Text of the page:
Applying for a job in today’s market isn’t like it was twenty years ago, and some differences seem to get bigger with each passing year. When the Internet was in its infancy, people started their entry-level job search by creating or amending their resume, much like we do today. However, their resume was likely to be produced on paper with a typewriter, without the benefit of being able to tweak each copy to a particular company or a particular job without having to recreate their entire resume. As a result, cover letters became a very important part of applying for a job.
Additionally, finding a job often meant hours of searching through the jobs section of local newspapers or relentlessly networking to get info on new opportunities. It was much harder to find a job outside your local area. For entry-level job searches outside one’s local area, national newspapers were often the only way to find suitable roles. Now, with the Internet, an ad for a job anywhere in the world is at your fingertips.
One similarity between then and now is that finding a job is often aided by the people you know. Parents, friends, and acquaintances were – like now –are often the sources of many opportunities. Naturally, there were also fewer college graduates 20 years ago, so those with degrees often found themselves at the top of the interview list. As college has become more accessible, this is no longer the case. A degree is expected, and it is much harder to stand out from the crowd.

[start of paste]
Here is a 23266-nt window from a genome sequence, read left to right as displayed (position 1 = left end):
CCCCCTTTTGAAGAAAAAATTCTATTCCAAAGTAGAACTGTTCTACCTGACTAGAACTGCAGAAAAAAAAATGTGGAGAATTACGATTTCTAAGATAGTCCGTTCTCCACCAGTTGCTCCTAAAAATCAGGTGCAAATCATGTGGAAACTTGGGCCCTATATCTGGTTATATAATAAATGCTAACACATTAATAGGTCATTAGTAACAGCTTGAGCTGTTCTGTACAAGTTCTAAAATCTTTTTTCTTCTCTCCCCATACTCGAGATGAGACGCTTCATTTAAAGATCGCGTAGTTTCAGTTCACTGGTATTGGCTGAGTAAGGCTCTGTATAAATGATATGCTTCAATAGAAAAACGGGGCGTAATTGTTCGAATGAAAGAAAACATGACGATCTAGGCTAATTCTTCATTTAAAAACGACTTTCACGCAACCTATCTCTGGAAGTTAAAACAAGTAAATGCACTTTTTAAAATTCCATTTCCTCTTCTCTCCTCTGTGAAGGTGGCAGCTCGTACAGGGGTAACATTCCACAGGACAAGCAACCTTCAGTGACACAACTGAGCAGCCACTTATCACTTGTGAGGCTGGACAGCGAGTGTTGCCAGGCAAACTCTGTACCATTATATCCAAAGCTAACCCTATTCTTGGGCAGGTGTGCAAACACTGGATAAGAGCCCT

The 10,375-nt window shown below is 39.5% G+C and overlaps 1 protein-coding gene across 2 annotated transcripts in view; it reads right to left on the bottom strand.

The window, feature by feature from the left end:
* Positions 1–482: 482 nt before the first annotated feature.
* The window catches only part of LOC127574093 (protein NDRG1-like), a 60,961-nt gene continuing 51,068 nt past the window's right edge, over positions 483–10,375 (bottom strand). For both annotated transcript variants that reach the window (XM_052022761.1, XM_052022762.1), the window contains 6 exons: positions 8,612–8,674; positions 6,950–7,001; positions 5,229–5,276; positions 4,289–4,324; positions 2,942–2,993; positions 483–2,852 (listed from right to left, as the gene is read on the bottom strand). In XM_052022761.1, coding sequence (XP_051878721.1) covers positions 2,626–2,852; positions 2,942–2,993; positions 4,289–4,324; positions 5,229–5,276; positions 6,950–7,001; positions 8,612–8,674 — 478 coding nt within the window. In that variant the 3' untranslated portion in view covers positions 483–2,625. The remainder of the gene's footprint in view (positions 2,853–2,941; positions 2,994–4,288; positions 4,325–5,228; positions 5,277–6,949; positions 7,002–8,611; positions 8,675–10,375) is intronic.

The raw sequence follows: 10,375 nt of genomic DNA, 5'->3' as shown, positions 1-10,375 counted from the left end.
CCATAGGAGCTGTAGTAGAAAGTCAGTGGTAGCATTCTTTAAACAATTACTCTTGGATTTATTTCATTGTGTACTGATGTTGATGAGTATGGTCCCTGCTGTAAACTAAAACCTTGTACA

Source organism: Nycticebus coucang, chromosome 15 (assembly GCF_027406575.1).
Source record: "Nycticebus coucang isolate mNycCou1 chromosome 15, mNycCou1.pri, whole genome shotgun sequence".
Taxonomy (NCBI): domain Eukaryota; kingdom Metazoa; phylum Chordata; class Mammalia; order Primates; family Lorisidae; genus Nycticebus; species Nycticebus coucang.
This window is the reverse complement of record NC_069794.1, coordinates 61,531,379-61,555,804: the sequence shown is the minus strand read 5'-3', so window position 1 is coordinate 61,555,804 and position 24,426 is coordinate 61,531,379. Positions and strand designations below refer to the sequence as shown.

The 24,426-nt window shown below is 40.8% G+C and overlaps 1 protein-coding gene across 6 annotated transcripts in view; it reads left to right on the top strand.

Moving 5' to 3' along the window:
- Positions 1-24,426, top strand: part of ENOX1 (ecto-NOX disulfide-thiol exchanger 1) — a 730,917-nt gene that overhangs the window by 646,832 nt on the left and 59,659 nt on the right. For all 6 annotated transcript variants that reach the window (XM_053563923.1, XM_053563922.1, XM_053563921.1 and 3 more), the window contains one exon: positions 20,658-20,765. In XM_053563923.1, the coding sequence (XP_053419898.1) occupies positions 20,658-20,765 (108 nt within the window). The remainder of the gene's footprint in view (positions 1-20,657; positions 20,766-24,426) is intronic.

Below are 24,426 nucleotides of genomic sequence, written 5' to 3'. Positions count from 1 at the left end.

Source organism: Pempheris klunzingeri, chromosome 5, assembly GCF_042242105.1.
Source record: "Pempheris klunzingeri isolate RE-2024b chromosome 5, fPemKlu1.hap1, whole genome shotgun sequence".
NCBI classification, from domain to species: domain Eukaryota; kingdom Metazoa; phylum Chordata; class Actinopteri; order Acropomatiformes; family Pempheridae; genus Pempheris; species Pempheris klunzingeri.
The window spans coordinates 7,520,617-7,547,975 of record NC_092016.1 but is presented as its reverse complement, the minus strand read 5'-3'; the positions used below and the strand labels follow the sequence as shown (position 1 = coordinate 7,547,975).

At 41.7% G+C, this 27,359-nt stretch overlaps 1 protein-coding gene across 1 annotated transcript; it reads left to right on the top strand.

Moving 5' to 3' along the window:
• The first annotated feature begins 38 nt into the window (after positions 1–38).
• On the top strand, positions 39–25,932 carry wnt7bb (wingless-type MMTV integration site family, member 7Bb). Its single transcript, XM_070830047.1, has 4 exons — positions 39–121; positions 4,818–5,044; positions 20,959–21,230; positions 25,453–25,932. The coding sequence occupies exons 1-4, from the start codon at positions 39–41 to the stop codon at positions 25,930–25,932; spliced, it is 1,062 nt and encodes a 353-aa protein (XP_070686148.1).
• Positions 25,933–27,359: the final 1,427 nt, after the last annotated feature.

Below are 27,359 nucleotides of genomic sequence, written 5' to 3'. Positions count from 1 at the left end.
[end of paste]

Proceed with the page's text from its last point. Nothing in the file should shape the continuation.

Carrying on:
Another significant difference between applying for a job now and then is that there is much less gender association. Women can – and do – have good careers in areas that 20 years ago would be rarely open to them, such as in the field of engineering.
Additionally, the idea of “job hopping” has become something much more common. Twenty years ago, people started a job expecting to stay with the same company their entire working life or at least for a significant amount of time. Nowadays, that is the exception rather than the rule. “Job hopping” is often seen as a career-building move due to changes in company structure and hierarchy; those who do it often gain new experience and expand their resumes. In the past, the action was more likely to be seen as a sign of an unsuitable employee while now it has become the norm.
A lot has changed from twenty years ago to today in the job search world. One thing that remains constant though is that having a positive attitude, working hard, and demonstrating your worth is the best way to be successful in your entry-level job search.